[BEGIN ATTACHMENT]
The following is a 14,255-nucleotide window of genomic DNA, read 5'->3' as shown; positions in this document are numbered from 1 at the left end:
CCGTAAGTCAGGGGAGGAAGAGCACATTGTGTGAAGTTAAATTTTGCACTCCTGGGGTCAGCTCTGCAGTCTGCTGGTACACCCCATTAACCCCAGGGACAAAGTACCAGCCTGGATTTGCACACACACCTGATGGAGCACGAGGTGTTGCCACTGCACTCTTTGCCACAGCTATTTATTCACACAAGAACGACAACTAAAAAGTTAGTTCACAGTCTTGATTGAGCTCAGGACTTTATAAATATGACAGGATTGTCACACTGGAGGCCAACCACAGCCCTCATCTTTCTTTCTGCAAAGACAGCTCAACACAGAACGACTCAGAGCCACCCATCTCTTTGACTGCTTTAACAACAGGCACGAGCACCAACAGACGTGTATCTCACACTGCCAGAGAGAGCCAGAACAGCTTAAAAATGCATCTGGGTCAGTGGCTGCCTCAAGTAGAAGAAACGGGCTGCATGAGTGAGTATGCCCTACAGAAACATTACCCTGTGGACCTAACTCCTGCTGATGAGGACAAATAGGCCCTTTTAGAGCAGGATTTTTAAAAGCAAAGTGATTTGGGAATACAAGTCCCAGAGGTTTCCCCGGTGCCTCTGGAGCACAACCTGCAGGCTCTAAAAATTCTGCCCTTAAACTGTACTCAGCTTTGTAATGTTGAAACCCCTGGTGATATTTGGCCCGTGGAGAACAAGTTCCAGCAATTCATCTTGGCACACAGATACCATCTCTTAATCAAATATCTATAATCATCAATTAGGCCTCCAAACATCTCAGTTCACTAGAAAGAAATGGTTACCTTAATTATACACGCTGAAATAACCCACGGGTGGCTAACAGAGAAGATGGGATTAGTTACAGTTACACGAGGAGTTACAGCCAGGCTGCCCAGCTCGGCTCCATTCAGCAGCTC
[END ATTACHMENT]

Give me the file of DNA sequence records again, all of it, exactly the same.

The following is a 14,255-nucleotide window of genomic DNA, read 5'->3' as shown; positions in this document are numbered from 1 at the left end:
CCGTAAGTCAGGGGAGGAAGAGCACATTGTGTGAAGTTAAATTTTGCACTCCTGGGGTCAGCTCTGCAGTCTGCTGGTACACCCCATTAACCCCAGGGACAAAGTACCAGCCTGGATTTGCACACACACCTGATGGAGCACGAGGTGTTGCCACTGCACTCTTTGCCACAGCTATTTATTCACACAAGAACGACAACTAAAAAGTTAGTTCACAGTCTTGATTGAGCTCAGGACTTTATAAATATGACAGGATTGTCACACTGGAGGCCAACCACAGCCCTCATCTTTCTTTCTGCAAAGACAGCTCAACACAGAACGACTCAGAGCCACCCATCTCTTTGACTGCTTTAACAACAGGCACGAGCACCAACAGACGTGTATCTCACACTGCCAGAGAGAGCCAGAACAGCTTAAAAATGCATCTGGGTCAGTGGCTGCCTCAAGTAGAAGAAACGGGCTGCATGAGTGAGTATGCCCTACAGAAACATTACCCTGTGGACCTAACTCCTGCTGATGAGGACAAATAGGCCCTTTTAGAGCAGGATTTTTAAAAGCAAAGTGATTTGGGAATACAAGTCCCAGAGGTTTCCCCGGTGCCTCTGGAGCACAACCTGCAGGCTCTAAAAATTCTGCCCTTAAACTGTACTCAGCTTTGTAATGTTGAAACCCCTGGTGATATTTGGCCCGTGGAGAACAAGTTCCAGCAATTCATCTTGGCACACAGATACCATCTCTTAATCAAATATCTATAATCATCAATTAGGCCTCCAAACATCTCAGTTCACTAGAAAGAAATGGTTACCTTAATTATACACGCTGAAATAACCCACGGGTGGCTAACAGAGAAGATGGGATTAGTTACAGTTACACGAGGAGTTACAGCCAGGCTGCCCAGCTCGGCTCCATTCAGCAGCTC